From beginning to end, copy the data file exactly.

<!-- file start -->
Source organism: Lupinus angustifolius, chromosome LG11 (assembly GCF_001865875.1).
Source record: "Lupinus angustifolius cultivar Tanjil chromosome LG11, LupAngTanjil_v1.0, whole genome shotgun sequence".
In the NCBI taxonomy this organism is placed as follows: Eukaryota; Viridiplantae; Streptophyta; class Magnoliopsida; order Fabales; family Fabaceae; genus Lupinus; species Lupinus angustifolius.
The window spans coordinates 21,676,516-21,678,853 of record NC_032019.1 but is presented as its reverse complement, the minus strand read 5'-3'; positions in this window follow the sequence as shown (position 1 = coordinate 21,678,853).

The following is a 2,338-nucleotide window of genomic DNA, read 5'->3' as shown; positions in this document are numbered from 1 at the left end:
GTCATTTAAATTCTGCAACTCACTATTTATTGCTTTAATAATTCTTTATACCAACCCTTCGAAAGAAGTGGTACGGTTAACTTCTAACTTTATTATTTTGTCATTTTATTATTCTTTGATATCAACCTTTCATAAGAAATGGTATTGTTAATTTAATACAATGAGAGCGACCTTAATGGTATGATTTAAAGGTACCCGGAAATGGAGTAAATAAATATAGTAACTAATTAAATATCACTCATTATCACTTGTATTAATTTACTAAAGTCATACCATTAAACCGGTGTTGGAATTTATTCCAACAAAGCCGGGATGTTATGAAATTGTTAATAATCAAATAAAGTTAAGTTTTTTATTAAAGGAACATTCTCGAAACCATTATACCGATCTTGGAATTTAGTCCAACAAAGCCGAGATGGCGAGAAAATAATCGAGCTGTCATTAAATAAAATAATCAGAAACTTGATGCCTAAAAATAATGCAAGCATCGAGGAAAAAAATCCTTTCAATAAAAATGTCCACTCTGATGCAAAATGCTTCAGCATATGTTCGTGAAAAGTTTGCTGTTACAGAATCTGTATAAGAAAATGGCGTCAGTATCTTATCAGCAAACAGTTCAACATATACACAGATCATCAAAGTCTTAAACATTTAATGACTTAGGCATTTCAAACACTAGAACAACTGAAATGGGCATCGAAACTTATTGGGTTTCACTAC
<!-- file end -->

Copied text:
Source organism: Lupinus angustifolius, chromosome LG11 (assembly GCF_001865875.1).
Source record: "Lupinus angustifolius cultivar Tanjil chromosome LG11, LupAngTanjil_v1.0, whole genome shotgun sequence".
In the NCBI taxonomy this organism is placed as follows: Eukaryota; Viridiplantae; Streptophyta; class Magnoliopsida; order Fabales; family Fabaceae; genus Lupinus; species Lupinus angustifolius.
The window spans coordinates 21,676,516-21,678,853 of record NC_032019.1 but is presented as its reverse complement, the minus strand read 5'-3'; positions in this window follow the sequence as shown (position 1 = coordinate 21,678,853).

The following is a 2,338-nucleotide window of genomic DNA, read 5'->3' as shown; positions in this document are numbered from 1 at the left end:
GTCATTTAAATTCTGCAACTCACTATTTATTGCTTTAATAATTCTTTATACCAACCCTTCGAAAGAAGTGGTACGGTTAACTTCTAACTTTATTATTTTGTCATTTTATTATTCTTTGATATCAACCTTTCATAAGAAATGGTATTGTTAATTTAATACAATGAGAGCGACCTTAATGGTATGATTTAAAGGTACCCGGAAATGGAGTAAATAAATATAGTAACTAATTAAATATCACTCATTATCACTTGTATTAATTTACTAAAGTCATACCATTAAACCGGTGTTGGAATTTATTCCAACAAAGCCGGGATGTTATGAAATTGTTAATAATCAAATAAAGTTAAGTTTTTTATTAAAGGAACATTCTCGAAACCATTATACCGATCTTGGAATTTAGTCCAACAAAGCCGAGATGGCGAGAAAATAATCGAGCTGTCATTAAATAAAATAATCAGAAACTTGATGCCTAAAAATAATGCAAGCATCGAGGAAAAAAATCCTTTCAATAAAAATGTCCACTCTGATGCAAAATGCTTCAGCATATGTTCGTGAAAAGTTTGCTGTTACAGAATCTGTATAAGAAAATGGCGTCAGTATCTTATCAGCAAACAGTTCAACATATACACAGATCATCAAAGTCTTAAACATTTAATGACTTAGGCATTTCAAACACTAGAACAACTGAAATGGGCATCGAAACTTATTGGGTTTCACTAC